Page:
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How do you treat overtime for absorption rates?

Labour cost recovery rates

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I'm looking at the recovery rates for a manufacturing business and I'm going round in circles and confusing myself, so some assistance would be appreciated.

If a worker works a standard 40 hour week, but could work overtime if the need arises, then do I have multiple recovery rates to take account of the basic wage rate plus overhead (say rate 1), then an overtime rate excluding overhead (on the assumption that overheads have been recovered during the standard 40 hours (say rate 2)?

For Example: Rate 1 = Labour £10 per hour + Overhead £25 = £35,   Rate 2 = Labour £15 per hour (assuming time and half for O/T)

Or should there just be one labour rate that encompases potential overtime?

Generally overtime is worked at the site, but it's a moving target, and I would like to have standard rates of recovery in the system to see if the business over or under recovered. If the team worked a 50 hours week then they would cover the basic 40 hours and recover all the overhead, then the final 10 hours would be at a lower rate. Just doesn't seem right??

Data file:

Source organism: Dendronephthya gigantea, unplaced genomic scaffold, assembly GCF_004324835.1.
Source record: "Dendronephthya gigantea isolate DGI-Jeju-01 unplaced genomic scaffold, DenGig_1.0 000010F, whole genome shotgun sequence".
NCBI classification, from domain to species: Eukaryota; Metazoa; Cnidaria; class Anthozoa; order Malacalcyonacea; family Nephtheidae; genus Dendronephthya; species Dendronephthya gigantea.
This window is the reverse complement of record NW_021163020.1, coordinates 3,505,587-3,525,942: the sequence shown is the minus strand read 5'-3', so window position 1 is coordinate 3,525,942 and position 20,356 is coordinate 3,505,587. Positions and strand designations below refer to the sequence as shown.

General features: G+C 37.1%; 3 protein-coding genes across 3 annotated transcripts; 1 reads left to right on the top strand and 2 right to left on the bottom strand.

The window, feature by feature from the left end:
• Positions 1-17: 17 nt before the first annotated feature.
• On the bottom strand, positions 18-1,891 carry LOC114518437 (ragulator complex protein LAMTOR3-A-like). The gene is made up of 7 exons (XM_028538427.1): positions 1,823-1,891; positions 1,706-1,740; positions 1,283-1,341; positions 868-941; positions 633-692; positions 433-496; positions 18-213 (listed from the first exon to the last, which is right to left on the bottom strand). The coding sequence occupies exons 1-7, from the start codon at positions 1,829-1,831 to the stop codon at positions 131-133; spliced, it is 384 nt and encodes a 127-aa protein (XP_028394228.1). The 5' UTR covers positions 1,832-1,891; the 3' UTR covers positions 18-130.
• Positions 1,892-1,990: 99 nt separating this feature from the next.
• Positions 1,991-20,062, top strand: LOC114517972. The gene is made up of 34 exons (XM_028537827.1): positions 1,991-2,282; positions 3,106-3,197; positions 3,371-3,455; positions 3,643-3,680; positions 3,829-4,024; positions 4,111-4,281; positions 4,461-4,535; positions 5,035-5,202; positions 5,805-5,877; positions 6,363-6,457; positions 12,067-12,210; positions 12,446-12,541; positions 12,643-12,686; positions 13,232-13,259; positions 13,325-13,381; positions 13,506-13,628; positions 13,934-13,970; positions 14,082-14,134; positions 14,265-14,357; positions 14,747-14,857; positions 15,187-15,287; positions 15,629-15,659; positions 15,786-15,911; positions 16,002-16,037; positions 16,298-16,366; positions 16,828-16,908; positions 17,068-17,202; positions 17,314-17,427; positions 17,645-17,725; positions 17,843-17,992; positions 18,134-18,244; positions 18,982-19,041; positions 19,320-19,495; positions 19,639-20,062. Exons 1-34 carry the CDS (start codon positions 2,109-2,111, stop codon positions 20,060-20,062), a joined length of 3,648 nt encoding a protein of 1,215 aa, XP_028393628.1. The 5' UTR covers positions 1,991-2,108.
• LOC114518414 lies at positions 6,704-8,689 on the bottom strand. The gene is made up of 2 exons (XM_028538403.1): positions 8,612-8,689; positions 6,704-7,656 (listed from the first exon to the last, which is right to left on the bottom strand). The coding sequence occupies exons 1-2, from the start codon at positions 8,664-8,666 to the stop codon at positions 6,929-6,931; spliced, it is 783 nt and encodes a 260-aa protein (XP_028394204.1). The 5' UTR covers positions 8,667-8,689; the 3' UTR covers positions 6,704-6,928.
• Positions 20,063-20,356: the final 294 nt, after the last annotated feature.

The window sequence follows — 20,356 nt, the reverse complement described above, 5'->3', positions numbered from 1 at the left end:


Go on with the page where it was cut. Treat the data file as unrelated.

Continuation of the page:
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By The Innkeeper
25th Oct 2017 11:56


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By Selaen
25th Oct 2017 16:03

The answer is 42.

Surely you'll see over/under-recovery when you times labour hours worked with the standard amount absorbed and recy that to the actuals re: efficiency and cost?

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By Jeffers99
26th Oct 2017 13:28

An option could be to use the same recovery rate - on the basis that the higher labour element is broadly offset by the lower overhead element?

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By D V Fields
08th Nov 2017 20:08

I would adopt a standard costing approach. A standard performance should produce a standard output for a standard price. Say x hours produces y units for z cost. If limiting factors mean overtime is necessary for the y output then factor that into the cost. Now with your actual hours, actual output and actual costs you can effectively measure performance and variances. 
Adopting this approach you can now establish why overtime is a moving target. Is it because output is fluctuating, planned or otherwise, or is efficiency varying?

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